Why Winterize Your AC Unit?

Winterizing your AC unit is crucial to prevent damage from freezing water that can build up inside the unit during cold weather. If water freezes inside your AC, it can crack pipes, hoses, and other components. This damage can lead to expensive repairs or even replacement of the entire cooling system.  

By winterizing properly, you ensure your AC survives the winter in good working condition. When spring rolls around, your AC will be ready to keep your home cool without having to worry about repairing winter damage. Preventing frozen water damage avoids both costly AC repairs and discomfort during warm weather if your cooling system is broken.  

When to Winterize Your AC Unit

Snowy House

The best time to winterize your AC unit is after you have used it for the final time in the fall season, right before the first freeze hits your area. You want to make sure to winterize your unit before temperatures drop below freezing, as any water left in the system can freeze and cause damage. Aim to winterize in late fall, as soon as nightly temperatures start dipping below zero degrees Celsius. Check your local weather forecast to gauge when the first freeze typically occurs. It’s better to winterize a little too early rather than risk frozen components.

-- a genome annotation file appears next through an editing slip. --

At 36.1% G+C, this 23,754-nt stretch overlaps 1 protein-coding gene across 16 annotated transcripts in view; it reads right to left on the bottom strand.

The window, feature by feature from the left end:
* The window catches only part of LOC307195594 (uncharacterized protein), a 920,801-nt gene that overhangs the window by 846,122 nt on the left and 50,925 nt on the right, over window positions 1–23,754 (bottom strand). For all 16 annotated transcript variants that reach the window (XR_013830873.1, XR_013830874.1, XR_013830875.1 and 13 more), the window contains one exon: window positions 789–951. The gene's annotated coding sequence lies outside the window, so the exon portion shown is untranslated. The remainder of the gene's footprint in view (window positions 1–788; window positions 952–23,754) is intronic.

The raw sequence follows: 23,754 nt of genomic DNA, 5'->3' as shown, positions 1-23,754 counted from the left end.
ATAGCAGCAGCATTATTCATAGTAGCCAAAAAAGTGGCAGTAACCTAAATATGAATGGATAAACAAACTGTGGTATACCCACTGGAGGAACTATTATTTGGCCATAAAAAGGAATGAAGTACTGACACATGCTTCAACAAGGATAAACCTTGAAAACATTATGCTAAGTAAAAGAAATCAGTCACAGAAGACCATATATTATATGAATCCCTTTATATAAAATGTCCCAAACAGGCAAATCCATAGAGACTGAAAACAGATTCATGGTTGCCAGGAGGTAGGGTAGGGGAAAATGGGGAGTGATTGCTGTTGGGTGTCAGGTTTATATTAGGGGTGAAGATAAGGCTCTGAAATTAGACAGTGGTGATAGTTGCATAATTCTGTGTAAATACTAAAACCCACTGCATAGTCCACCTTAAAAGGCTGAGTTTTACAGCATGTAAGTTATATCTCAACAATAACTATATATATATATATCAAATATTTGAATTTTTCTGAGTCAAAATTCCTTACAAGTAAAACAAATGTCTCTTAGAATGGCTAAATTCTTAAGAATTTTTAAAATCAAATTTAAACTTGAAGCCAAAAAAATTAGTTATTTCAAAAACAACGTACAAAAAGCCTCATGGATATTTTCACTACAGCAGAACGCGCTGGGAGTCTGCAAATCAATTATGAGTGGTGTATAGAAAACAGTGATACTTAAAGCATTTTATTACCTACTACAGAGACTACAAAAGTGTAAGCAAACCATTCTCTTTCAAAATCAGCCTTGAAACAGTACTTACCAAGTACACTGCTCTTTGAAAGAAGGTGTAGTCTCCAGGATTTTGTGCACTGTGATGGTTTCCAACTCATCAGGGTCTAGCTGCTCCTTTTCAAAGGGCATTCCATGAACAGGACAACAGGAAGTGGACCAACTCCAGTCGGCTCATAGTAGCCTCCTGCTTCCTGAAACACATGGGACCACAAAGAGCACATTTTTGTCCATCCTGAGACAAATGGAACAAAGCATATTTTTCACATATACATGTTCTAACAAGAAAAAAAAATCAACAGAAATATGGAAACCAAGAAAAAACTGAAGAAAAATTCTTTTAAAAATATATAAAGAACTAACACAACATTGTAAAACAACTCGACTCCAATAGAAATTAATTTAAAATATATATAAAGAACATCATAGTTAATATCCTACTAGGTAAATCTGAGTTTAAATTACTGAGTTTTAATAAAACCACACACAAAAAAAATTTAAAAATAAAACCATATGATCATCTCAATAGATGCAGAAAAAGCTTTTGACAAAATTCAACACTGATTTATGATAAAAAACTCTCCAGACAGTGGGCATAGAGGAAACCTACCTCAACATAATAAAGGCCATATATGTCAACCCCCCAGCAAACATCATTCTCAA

Winterizing in advance of the first hard freeze gives you time to properly shut down, drain, and protect your AC unit before cold conditions set in. Rushing to winterize after that first freezing night can be too late. Getting ahead of the cold ensures your system survives winter safely.  

Turn Off Power

Person Pressing the Power Button on an AC Unit